Mastery-Based Testing Can Motivate Deep Learning in Mathematics Courses

Mastery-Based Testing Can Motivate Deep Learning in Mathematics Courses

What is this Research About?

Mastery-based testing (MBT) is an assessment technique that helps foster a growth mindset approach to learning. Traditional high-stakes exams do not provide students with an opportunity to achieve success through effort and practice. Traditional testing often encourages students to focus on earning enough points to pass with partial credit rather than developing a deep understanding of the course learning objectives. MBT aims to teach students to take failure as an opportunity to learn with multiple attempts to display mastery. The idea is that a student should not have to fully comprehend new concepts immediately to be successful in the subject. This research examined the effectiveness of MBT as an alternative to traditional exams.

What did the Researchers Do?

MBT involves defining clear course concepts that students must master, awarding credit only for mastery, and allowing students multiple attempts to display mastery of the course concepts. Final course grades are then based on the number of course concepts that the student mastered. The researchers implemented MBT in several beginner to mid-level mathematics courses across six different universities. The methods used to achieve MBT varied based on the instructors teaching style. At the end of the semester, 135 students completed a survey about their perceptions of the MBT, including its effectiveness and fairness. The survey also included questions about the students’ study techniques.

What did the Researchers Find?

The researchers found that most students strongly agreed or agreed that MBT deepened their understanding of course concepts and prepared them to solve a variety of problems. Also, most students agreed that the MBT method was fair and accurately reflected their knowledge. When students were asked whether they spent time memorizing solutions to past exams, 73.1% reported they did not. These results suggest that most students likely engaged in a deep learning approach rather than a surface learning approach. Students commented that it was important for instructors to have clear grading systems and enough opportunities to rest for MBT to truly appreciate the method.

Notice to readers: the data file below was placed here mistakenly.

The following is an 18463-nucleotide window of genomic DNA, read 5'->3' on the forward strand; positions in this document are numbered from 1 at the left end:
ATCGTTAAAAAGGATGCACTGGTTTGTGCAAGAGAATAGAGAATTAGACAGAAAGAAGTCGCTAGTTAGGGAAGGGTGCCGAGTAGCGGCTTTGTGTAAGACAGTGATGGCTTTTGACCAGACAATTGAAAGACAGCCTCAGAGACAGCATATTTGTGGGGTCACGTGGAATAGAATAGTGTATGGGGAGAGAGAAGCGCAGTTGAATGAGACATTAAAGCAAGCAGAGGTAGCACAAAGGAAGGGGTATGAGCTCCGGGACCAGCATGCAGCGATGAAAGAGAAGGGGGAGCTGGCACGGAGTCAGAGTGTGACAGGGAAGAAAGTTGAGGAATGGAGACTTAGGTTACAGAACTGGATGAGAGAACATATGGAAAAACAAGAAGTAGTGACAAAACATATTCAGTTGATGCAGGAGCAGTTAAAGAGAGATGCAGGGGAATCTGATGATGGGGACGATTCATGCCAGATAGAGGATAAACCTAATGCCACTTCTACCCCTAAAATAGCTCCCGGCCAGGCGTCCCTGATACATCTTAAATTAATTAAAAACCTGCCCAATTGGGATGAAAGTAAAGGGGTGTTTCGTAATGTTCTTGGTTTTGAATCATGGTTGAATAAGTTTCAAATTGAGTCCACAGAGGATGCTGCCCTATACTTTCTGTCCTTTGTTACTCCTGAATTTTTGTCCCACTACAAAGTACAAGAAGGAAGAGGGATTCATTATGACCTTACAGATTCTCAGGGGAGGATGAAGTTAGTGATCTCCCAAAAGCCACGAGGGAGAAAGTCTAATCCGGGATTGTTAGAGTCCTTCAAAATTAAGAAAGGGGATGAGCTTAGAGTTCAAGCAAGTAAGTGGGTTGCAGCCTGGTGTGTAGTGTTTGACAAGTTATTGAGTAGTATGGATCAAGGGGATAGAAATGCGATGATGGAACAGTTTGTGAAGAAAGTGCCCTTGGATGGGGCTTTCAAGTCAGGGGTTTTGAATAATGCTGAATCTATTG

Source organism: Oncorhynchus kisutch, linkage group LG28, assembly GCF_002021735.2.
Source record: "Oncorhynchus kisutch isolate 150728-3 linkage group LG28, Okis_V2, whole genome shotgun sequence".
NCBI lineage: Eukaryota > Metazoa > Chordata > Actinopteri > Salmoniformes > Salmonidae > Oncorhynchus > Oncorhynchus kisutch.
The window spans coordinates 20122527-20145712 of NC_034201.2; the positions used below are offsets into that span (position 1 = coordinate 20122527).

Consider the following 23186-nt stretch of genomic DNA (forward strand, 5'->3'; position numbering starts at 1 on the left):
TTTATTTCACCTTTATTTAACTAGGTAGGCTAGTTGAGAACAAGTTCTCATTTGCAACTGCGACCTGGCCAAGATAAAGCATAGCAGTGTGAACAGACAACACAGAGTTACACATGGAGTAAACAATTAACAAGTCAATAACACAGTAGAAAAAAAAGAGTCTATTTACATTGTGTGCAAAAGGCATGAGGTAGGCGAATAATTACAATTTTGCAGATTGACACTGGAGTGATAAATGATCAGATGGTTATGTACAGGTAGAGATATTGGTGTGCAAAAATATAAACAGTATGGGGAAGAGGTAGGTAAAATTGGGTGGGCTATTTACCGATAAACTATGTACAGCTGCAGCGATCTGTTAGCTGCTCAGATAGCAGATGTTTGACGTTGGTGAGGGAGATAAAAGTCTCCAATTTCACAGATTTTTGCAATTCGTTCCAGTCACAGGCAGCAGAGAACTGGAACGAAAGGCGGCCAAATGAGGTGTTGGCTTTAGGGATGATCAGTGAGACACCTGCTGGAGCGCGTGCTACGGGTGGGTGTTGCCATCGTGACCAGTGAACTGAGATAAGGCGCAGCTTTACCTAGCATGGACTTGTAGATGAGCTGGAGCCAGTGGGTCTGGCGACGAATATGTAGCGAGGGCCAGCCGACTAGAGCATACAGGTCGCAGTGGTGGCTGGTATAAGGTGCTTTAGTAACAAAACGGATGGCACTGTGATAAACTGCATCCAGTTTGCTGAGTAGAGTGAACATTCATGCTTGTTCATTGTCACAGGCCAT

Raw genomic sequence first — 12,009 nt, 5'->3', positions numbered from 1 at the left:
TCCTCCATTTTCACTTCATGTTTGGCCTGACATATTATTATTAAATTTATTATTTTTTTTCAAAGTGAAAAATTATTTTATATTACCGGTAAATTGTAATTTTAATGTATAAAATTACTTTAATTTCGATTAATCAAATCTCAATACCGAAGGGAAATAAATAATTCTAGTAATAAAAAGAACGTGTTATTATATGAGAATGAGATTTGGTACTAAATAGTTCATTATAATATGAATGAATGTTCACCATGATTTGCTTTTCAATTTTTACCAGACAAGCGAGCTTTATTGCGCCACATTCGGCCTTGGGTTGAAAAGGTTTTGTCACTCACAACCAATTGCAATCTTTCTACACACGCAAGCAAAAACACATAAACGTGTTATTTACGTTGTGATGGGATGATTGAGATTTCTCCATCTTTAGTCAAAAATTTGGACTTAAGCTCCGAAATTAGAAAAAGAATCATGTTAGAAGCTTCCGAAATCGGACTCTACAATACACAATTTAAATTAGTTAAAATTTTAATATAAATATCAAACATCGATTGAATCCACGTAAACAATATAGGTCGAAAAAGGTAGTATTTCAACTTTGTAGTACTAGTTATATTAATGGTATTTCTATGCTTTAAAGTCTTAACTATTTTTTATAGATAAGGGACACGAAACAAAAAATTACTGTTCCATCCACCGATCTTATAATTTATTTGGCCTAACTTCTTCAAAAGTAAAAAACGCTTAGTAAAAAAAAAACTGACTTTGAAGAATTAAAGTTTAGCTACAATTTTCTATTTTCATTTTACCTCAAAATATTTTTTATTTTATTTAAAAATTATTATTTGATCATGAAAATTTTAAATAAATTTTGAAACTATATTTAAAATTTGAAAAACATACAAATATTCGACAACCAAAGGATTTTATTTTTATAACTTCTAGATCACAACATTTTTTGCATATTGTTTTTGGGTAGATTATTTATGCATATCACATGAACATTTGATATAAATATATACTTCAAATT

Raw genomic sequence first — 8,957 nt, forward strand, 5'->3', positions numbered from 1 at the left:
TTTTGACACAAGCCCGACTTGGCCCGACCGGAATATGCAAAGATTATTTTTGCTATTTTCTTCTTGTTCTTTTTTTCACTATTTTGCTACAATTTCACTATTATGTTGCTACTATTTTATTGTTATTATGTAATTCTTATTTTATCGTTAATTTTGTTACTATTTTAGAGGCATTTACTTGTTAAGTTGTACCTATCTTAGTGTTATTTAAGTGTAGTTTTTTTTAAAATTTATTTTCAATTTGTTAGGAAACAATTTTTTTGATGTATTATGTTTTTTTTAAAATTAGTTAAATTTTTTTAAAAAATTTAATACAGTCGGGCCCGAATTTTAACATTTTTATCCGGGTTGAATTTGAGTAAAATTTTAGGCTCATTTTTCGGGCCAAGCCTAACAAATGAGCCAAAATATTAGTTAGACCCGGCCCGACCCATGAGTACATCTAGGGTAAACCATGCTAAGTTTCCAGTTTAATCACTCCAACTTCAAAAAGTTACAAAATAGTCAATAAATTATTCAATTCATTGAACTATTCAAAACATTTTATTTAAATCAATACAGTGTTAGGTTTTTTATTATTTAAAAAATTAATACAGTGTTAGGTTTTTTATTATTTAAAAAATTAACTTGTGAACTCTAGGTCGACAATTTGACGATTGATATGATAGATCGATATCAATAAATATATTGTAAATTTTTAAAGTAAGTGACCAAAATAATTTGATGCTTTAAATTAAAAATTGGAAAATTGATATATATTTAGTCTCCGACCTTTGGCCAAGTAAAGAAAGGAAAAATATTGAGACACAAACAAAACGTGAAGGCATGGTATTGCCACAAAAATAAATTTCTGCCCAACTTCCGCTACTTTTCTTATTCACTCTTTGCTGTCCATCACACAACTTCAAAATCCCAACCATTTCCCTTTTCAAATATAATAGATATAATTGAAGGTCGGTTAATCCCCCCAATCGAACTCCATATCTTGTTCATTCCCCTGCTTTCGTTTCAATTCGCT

→ How to Implement this Research in Your Classroom

This non-traditional assessment format forgives students for past performance and motivates them to revisit misunderstood concepts, thereby fostering a growth mindset approach to learning. To implement MBT in the classroom, it is important to make sure students understand how the grading system works. Instructors should emphasize that tests will be graded on an “all-or-nothing” basis, but that there will be several attempts to demonstrate mastery available for each concept. Suggestions for implementation include:

  •  Partitioning the course material into a dozen or more rich concepts
  • Eliminating or reducing the use of partial credit
  • Allowing multiple attempts for each concept

→  Citation

Collins, J. B., Harsy, A., Hart, J., Haymaker, K. A., Hoofnagle, A. M., Janssen, M. K., Kelly, J. S. Mohr, A. T. & OShaughnessy, J. (2019). Mastery-based testing in undergraduate mathematics courses. Problems, Resources, and Issues in Mathematics Undergraduate Studies, 29 (5),

→  Keywords

  • Assessment
  • Mastery
  • Student Learning
  • Mathematics

Creative Commons by logo This work is licensed under the Creative Commons Attribution 2.0 Canada License

Snapshot Writer: Valeria Telles

Snapshot Publication Date: 2022

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